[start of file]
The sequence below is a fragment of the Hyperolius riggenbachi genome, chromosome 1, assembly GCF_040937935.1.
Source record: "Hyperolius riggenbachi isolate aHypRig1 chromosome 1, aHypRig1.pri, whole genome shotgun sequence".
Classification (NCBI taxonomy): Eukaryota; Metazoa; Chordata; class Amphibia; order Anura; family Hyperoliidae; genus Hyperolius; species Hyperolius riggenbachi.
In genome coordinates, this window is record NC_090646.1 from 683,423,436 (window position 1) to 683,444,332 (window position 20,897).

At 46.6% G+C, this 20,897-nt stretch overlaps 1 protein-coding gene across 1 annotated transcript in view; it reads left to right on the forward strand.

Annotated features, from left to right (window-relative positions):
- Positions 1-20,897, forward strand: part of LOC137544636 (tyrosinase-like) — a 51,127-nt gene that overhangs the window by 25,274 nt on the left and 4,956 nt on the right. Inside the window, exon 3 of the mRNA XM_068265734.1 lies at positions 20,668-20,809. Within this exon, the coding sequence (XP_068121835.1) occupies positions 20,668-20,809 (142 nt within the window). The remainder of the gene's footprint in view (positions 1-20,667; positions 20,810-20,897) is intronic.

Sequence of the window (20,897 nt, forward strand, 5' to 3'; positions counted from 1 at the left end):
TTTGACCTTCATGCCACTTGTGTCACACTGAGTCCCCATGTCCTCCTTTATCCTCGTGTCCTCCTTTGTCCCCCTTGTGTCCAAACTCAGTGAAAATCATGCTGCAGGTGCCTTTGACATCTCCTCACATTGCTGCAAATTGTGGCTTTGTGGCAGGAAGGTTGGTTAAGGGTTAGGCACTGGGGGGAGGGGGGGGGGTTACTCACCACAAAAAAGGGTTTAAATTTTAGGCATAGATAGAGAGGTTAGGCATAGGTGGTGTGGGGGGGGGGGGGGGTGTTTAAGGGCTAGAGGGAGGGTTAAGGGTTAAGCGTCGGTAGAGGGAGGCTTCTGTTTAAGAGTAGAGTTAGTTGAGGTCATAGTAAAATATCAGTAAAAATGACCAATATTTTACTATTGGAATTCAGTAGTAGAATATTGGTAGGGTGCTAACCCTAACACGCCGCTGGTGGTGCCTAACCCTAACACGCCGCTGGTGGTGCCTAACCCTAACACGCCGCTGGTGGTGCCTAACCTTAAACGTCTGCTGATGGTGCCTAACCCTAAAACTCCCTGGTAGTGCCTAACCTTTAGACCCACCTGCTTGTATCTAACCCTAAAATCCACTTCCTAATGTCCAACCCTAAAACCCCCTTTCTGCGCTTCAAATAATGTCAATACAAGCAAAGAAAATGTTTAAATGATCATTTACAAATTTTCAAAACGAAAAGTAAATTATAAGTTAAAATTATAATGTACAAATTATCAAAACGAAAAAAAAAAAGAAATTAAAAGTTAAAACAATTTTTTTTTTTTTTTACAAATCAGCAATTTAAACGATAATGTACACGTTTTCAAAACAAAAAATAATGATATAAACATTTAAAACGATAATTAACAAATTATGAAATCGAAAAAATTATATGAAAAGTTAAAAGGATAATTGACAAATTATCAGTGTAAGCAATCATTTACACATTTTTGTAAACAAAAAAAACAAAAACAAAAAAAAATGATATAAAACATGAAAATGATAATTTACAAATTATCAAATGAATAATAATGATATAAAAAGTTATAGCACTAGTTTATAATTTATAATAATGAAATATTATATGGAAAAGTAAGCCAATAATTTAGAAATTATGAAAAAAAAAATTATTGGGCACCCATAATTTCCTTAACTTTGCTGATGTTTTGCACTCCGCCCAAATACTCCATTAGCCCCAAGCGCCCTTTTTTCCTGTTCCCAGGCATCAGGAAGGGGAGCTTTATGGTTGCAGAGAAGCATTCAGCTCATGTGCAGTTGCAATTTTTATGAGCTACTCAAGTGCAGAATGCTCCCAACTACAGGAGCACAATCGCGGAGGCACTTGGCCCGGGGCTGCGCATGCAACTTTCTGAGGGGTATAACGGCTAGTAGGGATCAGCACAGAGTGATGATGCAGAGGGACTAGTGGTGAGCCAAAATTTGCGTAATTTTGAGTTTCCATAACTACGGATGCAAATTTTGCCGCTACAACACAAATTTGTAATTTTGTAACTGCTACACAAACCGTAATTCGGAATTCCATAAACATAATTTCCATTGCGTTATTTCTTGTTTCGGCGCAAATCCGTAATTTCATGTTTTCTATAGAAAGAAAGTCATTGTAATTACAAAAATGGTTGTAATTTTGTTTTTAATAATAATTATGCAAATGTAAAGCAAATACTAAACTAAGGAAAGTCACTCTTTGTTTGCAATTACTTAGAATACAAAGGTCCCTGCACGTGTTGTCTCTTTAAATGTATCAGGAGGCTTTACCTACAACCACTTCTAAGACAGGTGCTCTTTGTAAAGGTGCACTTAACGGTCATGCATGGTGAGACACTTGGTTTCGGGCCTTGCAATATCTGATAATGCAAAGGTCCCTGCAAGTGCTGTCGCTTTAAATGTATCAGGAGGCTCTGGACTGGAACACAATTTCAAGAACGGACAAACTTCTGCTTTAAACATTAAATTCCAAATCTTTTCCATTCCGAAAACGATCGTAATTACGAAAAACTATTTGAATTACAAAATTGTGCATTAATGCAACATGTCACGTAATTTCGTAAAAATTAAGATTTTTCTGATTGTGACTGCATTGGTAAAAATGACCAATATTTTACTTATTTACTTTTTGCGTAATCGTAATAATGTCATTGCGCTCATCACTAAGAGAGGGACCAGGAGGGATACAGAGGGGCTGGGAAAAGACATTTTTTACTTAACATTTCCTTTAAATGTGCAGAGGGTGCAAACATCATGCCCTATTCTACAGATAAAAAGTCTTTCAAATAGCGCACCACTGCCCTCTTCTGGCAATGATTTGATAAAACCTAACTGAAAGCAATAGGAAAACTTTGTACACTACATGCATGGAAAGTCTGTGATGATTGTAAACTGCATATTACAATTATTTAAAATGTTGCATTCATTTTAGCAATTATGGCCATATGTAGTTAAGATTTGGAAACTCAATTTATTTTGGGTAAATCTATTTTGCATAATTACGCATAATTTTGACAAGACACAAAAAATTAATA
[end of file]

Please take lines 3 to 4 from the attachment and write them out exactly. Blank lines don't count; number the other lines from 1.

Classification (NCBI taxonomy): Eukaryota; Metazoa; Chordata; class Amphibia; order Anura; family Hyperoliidae; genus Hyperolius; species Hyperolius riggenbachi.
In genome coordinates, this window is record NC_090646.1 from 683,423,436 (window position 1) to 683,444,332 (window position 20,897).